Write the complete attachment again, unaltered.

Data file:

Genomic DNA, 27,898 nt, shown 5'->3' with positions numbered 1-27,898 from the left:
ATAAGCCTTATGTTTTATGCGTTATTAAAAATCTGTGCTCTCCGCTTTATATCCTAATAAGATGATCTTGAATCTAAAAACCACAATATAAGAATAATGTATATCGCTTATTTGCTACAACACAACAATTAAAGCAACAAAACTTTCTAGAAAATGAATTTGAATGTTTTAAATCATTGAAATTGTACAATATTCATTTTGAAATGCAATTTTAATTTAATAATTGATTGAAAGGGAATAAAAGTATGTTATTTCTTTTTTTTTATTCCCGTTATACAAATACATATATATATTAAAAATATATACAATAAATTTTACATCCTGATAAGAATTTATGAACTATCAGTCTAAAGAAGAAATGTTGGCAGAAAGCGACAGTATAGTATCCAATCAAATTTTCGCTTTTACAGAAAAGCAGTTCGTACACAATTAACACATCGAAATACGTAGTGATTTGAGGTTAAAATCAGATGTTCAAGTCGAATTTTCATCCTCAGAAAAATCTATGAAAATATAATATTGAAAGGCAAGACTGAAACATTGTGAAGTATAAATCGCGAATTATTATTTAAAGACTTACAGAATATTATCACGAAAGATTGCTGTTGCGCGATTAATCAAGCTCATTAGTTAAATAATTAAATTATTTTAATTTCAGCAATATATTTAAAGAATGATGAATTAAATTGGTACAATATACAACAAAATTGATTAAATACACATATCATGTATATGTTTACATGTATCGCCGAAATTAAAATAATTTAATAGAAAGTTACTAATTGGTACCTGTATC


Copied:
Genomic DNA, 27,898 nt, shown 5'->3' with positions numbered 1-27,898 from the left:
ATAAGCCTTATGTTTTATGCGTTATTAAAAATCTGTGCTCTCCGCTTTATATCCTAATAAGATGATCTTGAATCTAAAAACCACAATATAAGAATAATGTATATCGCTTATTTGCTACAACACAACAATTAAAGCAACAAAACTTTCTAGAAAATGAATTTGAATGTTTTAAATCATTGAAATTGTACAATATTCATTTTGAAATGCAATTTTAATTTAATAATTGATTGAAAGGGAATAAAAGTATGTTATTTCTTTTTTTTTATTCCCGTTATACAAATACATATATATATTAAAAATATATACAATAAATTTTACATCCTGATAAGAATTTATGAACTATCAGTCTAAAGAAGAAATGTTGGCAGAAAGCGACAGTATAGTATCCAATCAAATTTTCGCTTTTACAGAAAAGCAGTTCGTACACAATTAACACATCGAAATACGTAGTGATTTGAGGTTAAAATCAGATGTTCAAGTCGAATTTTCATCCTCAGAAAAATCTATGAAAATATAATATTGAAAGGCAAGACTGAAACATTGTGAAGTATAAATCGCGAATTATTATTTAAAGACTTACAGAATATTATCACGAAAGATTGCTGTTGCGCGATTAATCAAGCTCATTAGTTAAATAATTAAATTATTTTAATTTCAGCAATATATTTAAAGAATGATGAATTAAATTGGTACAATATACAACAAAATTGATTAAATACACATATCATGTATATGTTTACATGTATCGCCGAAATTAAAATAATTTAATAGAAAGTTACTAATTGGTACCTGTATC